Closer to home, there are several examples of good practice in this space too. The charity Student Hubs (a grant recipient of the UPP Foundation) has developed a service learning programme with Kingston University. By including community-based projects in the classroom, it has been able to reach students who would never have otherwise engaged in extracurricular activities.
But the reason Tulane is such a good example is the context we are living through. It underlines the importance of a universal approach and shows how universities can help rebuild their local communities after a natural disaster by embedding their civic missions within the curriculum, thereby benefiting students and local communities alike.
Supporting student unions
While engagement within the curriculum is vital, my third and final point is that it shouldn’t stop universities from developing an access and participation agenda for extracurricular activities too.
Partnership with student unions is vital here. University clubs and societies depend upon, and are supported by, well-resourced student unions. Student unions essentially act as umbrella support organisations for student-led clubs and societies on campus. This provides some oversight and rigour in how they are run and ensures sustainability for current and future students.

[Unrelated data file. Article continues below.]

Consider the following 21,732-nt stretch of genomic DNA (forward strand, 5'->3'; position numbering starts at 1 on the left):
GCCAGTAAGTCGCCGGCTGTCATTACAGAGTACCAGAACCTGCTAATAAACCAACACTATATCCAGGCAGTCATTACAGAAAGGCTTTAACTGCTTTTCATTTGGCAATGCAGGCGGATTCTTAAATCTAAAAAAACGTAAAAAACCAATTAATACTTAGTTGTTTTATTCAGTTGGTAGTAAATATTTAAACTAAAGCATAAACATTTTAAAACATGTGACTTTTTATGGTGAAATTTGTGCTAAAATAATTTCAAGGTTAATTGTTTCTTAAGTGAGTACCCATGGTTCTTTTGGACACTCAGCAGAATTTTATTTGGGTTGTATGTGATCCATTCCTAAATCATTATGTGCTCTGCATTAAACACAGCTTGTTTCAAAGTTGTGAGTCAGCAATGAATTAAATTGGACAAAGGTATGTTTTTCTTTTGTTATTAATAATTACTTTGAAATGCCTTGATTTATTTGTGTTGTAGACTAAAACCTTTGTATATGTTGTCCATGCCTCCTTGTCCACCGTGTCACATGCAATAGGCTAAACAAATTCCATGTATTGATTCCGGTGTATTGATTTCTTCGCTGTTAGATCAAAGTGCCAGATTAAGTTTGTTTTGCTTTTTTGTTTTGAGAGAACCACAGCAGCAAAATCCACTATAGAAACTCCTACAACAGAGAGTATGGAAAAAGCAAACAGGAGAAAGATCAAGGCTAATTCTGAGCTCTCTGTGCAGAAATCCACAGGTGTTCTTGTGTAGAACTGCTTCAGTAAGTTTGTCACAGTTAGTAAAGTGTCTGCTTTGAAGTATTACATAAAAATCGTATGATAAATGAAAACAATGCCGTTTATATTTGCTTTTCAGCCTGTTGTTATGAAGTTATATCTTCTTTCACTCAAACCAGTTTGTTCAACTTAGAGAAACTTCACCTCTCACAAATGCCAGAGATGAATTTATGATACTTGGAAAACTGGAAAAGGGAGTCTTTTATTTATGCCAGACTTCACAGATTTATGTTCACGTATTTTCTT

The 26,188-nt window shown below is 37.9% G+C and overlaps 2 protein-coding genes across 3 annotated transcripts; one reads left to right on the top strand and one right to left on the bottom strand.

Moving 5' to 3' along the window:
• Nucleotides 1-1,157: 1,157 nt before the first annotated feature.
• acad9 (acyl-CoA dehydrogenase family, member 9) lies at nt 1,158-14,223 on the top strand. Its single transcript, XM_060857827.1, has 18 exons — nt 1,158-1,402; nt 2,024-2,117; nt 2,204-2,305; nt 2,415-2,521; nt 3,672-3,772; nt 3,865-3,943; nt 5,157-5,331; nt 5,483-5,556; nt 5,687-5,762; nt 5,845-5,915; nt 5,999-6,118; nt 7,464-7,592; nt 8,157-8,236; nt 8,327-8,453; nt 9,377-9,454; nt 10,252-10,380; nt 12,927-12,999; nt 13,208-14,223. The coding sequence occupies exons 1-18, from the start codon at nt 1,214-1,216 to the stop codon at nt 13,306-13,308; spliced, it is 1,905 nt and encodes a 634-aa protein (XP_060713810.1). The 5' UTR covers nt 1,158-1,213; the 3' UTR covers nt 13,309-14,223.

But with little in-person activity over the past year, thousands of these ‘little platoons’ will need to be built up again almost from scratch. Universities will be conscious of this and must aim to provide the resources required so that a wide range of clubs and societies—catering for all interests—can thrive again.
One area where the partnership between universities and student unions could be developed further is an evidence-based approach to participation. As the University Mental Health Charter notes, work to support social integration and the creation of friendship groups within universities is often ad hoc and unevaluated.
A well-known good example of an evidence-led approach is the partnership between King’s College London and the Behavioural Insights Team. A few years ago, they ran several randomised controlled trials looking at ways to ‘nudge’ students from lower socioeconomic groups to take part in activities and adopt behaviours that build social capital. One of their main findings was that—perhaps counterintuitively—messages that linked participation to building friendships and belonging were more successful than ones that focused on employability for widening participation students.
Student Futures Commission
All of the above, and much more besides, will be considered as part of the UPP Foundation Student Futures Commission.
Formally launching on Tuesday, the commission will investigate how universities can take action to support continuing students from September 2021 in making the best of their remaining time at university, as well as supporting those who are starting their journey in higher education this year.
Alongside teaching, learning, employability and wellbeing, the immersive student experience will be at the heart of the inquiry.
Sign up to come to the launch and hear from commission chair Mary Curnock Cook, receive insights from student polling and have the chance to discuss ways to get involved in the commission’s work.
Richard Brabner is director of the UPP Foundation.